United States

The new generation of American priests

The U.S. Conference of Catholic Bishops recently published a study on priestly vocations in the United States. In this article we point out some of the most significant data.

Paloma López Campos-June 8, 2023-Reading time: 4 minutes

A seminarian prays the Rosary at a seminary in New York (CNS photo/Gregory A. Shemitz).

There are those who say that there are fewer and fewer priests, and they are right. However, there are still men who give their whole life to God. A study conducted by the U.S. Conference of Catholic Bishops shows that God continues to call men to leave everything and follow Him.

On the occasion of the World Day of Prayer for Vocations, the U.S. bishops' conference released these figures. The data comes from a survey conducted by CARA (Center for Applied Research in the Apostolate), which is part of Georgetown University.

The survey was sent to seminarians who are going to receive priestly ordination this year and of the 458 to whom it was sent, 334 responded. In this article we present some of the most significant information contained in the study.

Information and structure

The survey questions were varied. The respondents were asked to seminarists to provide answers about their education, discernment, previous work experience or the age at which they first considered the priesthood.

With the information obtained, the final document was divided into eight sections including graphs detailing the responses of the respondents.

Diocesan priests and religious

The seminarians who responded to the survey represent 116 U.S. dioceses and 24 different religious institutes. In all, 81 % of them will be ordained diocesan priests, while 19 % will be ordained within a religious order.

The dioceses or archdioceses with the largest number of seminarians are Arlington, Miami, Dallas and Cincinnati. In terms of congregations, most of the men to be ordained this year are from the Order of St. Benedict and the Order of Friars Minor Capuchin.

The relationship of seminarians with their diocese or with the congregation seems to be close, considering the data. On average, the next diocesan priests have lived in their diocese for 16 years. For their part, religious have known their brothers in the congregation for five years, on average.

In terms of where they studied, the two established groups came overwhelmingly from seminaries in the southern United States or the Midwest. The place where there have been fewer students has been the West, with only 13 % of the respondents. Not counting those who have prepared outside the country, which is 7 %.

Young priests

In general, the age at which seminarians first considered a priestly vocation is quite early. The responses put the average at 16 years of age (15 years in the case of diocesans, 17 in the congregations). Moreover, in general, religious began to consider becoming priests two years later than diocesan priests.

On the other hand, the average age of ordination is 33 years, so it can be concluded that these are young vocations.

Cultural curtain

Of the seminarians to be ordained, 64 % are Caucasian, Hispanics or Latinos make up 10 % and 6 % are black or African-American. The vast majority were born in the United States (75 %), demonstrating that it is a cradle of native vocations. The next most frequent countries of origin in the responses are Mexico, Vietnam, Nigeria and Colombia. In total, respondents come from 28 different nations.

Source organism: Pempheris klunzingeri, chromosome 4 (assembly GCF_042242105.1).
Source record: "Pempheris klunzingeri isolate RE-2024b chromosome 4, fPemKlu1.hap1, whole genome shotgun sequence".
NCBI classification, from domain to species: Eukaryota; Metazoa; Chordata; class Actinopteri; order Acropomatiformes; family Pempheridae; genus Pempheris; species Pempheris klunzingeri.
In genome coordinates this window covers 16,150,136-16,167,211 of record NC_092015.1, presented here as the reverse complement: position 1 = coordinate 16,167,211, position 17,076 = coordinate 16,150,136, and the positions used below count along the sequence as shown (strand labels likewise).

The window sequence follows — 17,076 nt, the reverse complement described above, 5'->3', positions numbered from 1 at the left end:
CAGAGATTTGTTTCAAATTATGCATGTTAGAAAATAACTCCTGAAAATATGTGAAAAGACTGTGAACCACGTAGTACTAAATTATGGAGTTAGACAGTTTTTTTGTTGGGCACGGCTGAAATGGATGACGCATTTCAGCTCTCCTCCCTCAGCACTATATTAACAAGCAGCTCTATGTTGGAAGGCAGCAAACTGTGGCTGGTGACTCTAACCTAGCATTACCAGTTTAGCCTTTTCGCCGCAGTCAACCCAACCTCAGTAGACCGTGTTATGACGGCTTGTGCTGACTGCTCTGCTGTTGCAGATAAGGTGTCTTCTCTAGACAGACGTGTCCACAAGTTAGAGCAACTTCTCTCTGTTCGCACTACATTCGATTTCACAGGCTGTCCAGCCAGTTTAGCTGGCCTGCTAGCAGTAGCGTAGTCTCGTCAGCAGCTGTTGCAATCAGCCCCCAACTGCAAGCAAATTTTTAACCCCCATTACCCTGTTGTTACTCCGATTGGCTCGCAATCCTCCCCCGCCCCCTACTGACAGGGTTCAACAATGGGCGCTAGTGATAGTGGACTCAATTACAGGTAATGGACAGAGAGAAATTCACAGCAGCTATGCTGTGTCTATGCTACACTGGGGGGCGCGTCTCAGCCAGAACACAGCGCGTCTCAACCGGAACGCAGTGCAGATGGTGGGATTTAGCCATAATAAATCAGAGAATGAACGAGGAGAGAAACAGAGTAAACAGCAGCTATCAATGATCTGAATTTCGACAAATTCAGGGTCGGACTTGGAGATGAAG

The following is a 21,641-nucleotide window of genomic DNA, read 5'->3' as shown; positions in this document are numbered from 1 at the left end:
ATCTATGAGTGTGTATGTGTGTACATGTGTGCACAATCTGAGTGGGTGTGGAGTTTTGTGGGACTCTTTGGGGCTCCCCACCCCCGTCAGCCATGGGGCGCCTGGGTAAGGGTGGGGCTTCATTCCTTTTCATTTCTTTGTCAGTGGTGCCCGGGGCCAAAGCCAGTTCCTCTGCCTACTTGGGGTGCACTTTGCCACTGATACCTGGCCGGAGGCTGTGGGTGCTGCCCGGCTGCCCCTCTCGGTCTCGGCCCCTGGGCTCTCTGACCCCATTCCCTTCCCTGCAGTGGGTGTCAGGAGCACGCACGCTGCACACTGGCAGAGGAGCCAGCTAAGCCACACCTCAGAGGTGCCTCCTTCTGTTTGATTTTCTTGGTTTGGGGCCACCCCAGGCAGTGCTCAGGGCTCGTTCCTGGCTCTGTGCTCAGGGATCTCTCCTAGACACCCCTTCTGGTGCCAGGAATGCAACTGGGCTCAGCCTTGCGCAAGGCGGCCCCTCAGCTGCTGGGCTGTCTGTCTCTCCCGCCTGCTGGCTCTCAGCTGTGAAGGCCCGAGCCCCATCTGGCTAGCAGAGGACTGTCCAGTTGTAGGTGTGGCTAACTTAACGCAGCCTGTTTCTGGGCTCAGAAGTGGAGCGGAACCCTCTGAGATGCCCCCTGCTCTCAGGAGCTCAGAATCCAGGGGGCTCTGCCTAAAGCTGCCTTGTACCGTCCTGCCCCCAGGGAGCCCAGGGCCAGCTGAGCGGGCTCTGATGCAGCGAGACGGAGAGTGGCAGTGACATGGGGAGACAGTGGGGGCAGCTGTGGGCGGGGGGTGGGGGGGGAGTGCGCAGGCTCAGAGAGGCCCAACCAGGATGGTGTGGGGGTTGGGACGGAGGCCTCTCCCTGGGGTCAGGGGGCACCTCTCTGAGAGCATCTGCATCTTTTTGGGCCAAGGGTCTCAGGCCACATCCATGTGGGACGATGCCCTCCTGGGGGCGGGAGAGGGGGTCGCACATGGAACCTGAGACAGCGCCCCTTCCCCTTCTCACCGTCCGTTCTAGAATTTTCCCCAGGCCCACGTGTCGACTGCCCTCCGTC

In terms of educational model, only 11 % of the men were home schooled. In addition, the vast majority of seminarians have some college or undergraduate education. However, only 16 % obtained a college degree.

As for school, almost half of the respondents (43 %) studied in a Catholic elementary school, a figure that decreases at the high school (34 %) and college (35 %) stages.

Family roots

93 % of the seminarians received Baptism as a child and 7 % converted later, on average at age 22. It is also important to note that 84 % of respondents say that both their father and mother are Catholic. But only 33 % have a family member who is a priest or religious.

Parental unity is a significant finding. 92 % indicated that their parents were married and living together, while children of separated parents are only 4 %.

Religious practices

Of the males, 73 % said that they regularly attended Mass before entering the seminary and 66 % said that they prayed the Rosary. On the other hand, 72 % helped at Mass as an altar server and 52 % were also part of the parish youth group.

However, it is striking that the maximum number of participants in events such as FOCUS Seek Conference or World Youth Day only reaches 11 % in the most popular meeting, organized by Franciscan University.

Main influence: other priests

Another survey question asks prospective priests about the people who influenced them to consider the priesthood. The majority of males (63 %) say that a parish priest encouraged them to consider entering the seminary. It is curious to note that friends rank higher in the percentage of responses (40 %) than mothers (37 %) or fathers (29 %).

As for those who encouraged them not to enter the seminary, most say that no one tried to dissuade them (52 %), although a high percentage did encounter this type of opposition (48 %).

Among those who objected most were some family members (21 %) other than parents. The next most frequent response is a friend or partner (21 %), while fathers and mothers rank at 10 %.


In general, it can be seen that young priestly vocations are flourishing in the United States and that there are some patterns that make it easier for boys to consider giving themselves completely to God, such as the unity of marriages or familiarity with religion from a young age.

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